The advantage of being a guide in training is that we go on game drive regularly to increase our knowledge of the area and gain experience. This way we can keep an eye on the animals with their different territories and track their movements in the reserve. In this new ranger diary we provide an update of our experiences.
Dinokeng and Nala back together again
It was a beautiful morning and a great start to our week when we found “Dinokeng“ and “Nala“ back together. The western pride female has gone back to where she came from and it sure looked like “Nala“ was enjoying all the attention again. No competition anymore for our big female from the south. It was not long until we saw “Dinokeng“ and “Nala“ also mating. It was an amazing sighting and we cannot wait to get some cubs.
Male Lion Challenge
The next day of our week we heard over the radio that “Dinokeng“ and “Tembe“ were together at the bottom of Jan Stammetjie. We raced there to witness this event which could turn out to be spectacular. Once at the bottom of Jan Stammetjie wefound “Dinokeng“ alone roaring and scent marking. We drove on a bit and found “Tembe“ about 300m away just over broken bridge also roaring. We could surely see that “Tembe“ did not like the idea of “Dinokeng“ entering his territory. Nothing happened between the two lions but it looked like “Tembe“ was keeping his distance from the huge southern pride male “Dinokeng“.
The mother with four cubs of the south
We are a bit concerned for our mother with four cubs of the south. We have not seen them hunting in a long time. They are still hiding far in the south at Nala’s Loop on the fence line. The mother exited the area once and went to Serengeti plains in search for food. She stayed a full day but we think she fell short. Talk around the reserve is that they are still scared after the close call with the lions a few weeks ago.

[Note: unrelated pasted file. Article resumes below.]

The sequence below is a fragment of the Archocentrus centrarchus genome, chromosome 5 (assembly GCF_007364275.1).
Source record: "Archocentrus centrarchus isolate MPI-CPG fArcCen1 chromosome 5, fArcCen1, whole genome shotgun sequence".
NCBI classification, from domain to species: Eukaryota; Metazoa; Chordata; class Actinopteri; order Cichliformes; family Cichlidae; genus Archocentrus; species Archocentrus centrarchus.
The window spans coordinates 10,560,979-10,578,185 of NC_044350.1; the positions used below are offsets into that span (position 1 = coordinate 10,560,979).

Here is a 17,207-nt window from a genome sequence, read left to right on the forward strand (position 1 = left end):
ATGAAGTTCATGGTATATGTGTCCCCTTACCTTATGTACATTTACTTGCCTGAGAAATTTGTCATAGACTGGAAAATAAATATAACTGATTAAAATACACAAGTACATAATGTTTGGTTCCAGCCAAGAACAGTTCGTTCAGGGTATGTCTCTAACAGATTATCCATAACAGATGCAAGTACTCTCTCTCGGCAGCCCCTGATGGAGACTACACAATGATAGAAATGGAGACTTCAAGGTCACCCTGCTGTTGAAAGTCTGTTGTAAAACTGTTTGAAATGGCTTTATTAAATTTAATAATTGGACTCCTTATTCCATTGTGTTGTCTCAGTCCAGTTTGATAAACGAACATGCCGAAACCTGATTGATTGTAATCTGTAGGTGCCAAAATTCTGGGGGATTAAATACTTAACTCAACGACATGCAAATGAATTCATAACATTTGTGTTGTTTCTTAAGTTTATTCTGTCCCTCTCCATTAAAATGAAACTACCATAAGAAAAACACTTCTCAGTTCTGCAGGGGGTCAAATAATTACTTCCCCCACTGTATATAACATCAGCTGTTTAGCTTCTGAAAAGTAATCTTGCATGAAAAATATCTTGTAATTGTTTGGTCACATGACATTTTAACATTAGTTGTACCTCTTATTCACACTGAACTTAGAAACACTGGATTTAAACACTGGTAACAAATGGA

The mother of four in the north
It seems like the mother has abandoned her subadult cubs as we found her alone with a fresh impala kill close to site 43. Other rangers also reported that most of the time they find the subadults alone. We wish the best for our subadult cheetahs from the north and hope they survive in the harsh African bush.
Another wet afternoon drive we thought. It was pouring with rain and the sightings were limited. We were heading back home as we came across Spurwing Dam and saw two elephant bulls playfighting completely submerged in the dam. We figured they were thinking: “well I’m already wet so let’s go for a swim”. At one stage the old bull of the south with the broken tusk was mounting the younger bull. What made it even more interesting is that the hippo was in the same pool keeping a close eye on the elephants… He was not too happy though.
Written by Erik / Jan / Kelvin
Photo credits: @jan__wilke